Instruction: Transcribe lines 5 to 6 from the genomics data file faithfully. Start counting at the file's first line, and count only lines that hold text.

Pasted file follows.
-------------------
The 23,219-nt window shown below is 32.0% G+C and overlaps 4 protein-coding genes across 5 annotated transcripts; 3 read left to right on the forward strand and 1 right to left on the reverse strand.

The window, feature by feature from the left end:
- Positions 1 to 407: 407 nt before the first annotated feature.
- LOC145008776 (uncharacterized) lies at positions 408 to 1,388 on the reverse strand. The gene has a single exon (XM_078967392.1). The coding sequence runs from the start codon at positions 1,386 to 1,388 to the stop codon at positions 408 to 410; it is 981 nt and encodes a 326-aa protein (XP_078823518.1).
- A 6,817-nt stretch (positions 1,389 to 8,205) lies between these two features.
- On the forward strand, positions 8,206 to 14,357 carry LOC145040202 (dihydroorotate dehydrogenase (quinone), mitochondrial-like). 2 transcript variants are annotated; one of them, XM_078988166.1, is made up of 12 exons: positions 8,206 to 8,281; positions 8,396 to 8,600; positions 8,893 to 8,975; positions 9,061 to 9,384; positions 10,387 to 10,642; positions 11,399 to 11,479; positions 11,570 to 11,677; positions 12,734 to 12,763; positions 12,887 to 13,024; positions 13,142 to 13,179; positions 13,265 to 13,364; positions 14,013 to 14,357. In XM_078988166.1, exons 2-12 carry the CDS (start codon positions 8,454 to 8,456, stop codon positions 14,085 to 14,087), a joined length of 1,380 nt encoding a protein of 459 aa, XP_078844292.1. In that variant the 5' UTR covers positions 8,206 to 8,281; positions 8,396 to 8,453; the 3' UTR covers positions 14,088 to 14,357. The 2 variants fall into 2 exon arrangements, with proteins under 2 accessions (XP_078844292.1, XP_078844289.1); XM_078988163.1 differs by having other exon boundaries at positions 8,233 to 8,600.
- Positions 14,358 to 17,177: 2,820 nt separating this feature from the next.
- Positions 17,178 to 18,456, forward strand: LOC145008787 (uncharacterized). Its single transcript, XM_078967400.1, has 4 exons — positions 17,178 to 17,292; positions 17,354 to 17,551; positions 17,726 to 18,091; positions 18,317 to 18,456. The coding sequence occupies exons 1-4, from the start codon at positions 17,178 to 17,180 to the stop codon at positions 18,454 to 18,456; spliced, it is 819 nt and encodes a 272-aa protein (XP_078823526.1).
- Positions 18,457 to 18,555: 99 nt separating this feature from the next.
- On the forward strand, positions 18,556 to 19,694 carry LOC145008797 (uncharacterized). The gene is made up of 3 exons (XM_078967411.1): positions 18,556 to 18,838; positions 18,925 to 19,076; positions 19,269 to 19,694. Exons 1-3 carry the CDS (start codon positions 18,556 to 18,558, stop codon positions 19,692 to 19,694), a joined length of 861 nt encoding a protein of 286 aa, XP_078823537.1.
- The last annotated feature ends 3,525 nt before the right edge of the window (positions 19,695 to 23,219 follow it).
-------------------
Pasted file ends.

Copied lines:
- A 6,817-nt stretch (positions 1,389 to 8,205) lies between these two features.
- On the forward strand, positions 8,206 to 14,357 carry LOC145040202 (dihydroorotate dehydrogenase (quinone), mitochondrial-like). 2 transcript variants are annotated; one of them, XM_078988166.1, is made up of 12 exons: positions 8,206 to 8,281; positions 8,396 to 8,600; positions 8,893 to 8,975; positions 9,061 to 9,384; positions 10,387 to 10,642; positions 11,399 to 11,479; positions 11,570 to 11,677; positions 12,734 to 12,763; positions 12,887 to 13,024; positions 13,142 to 13,179; positions 13,265 to 13,364; positions 14,013 to 14,357. In XM_078988166.1, exons 2-12 carry the CDS (start codon positions 8,454 to 8,456, stop codon positions 14,085 to 14,087), a joined length of 1,380 nt encoding a protein of 459 aa, XP_078844292.1. In that variant the 5' UTR covers positions 8,206 to 8,281; positions 8,396 to 8,453; the 3' UTR covers positions 14,088 to 14,357. The 2 variants fall into 2 exon arrangements, with proteins under 2 accessions (XP_078844292.1, XP_078844289.1); XM_078988163.1 differs by having other exon boundaries at positions 8,233 to 8,600.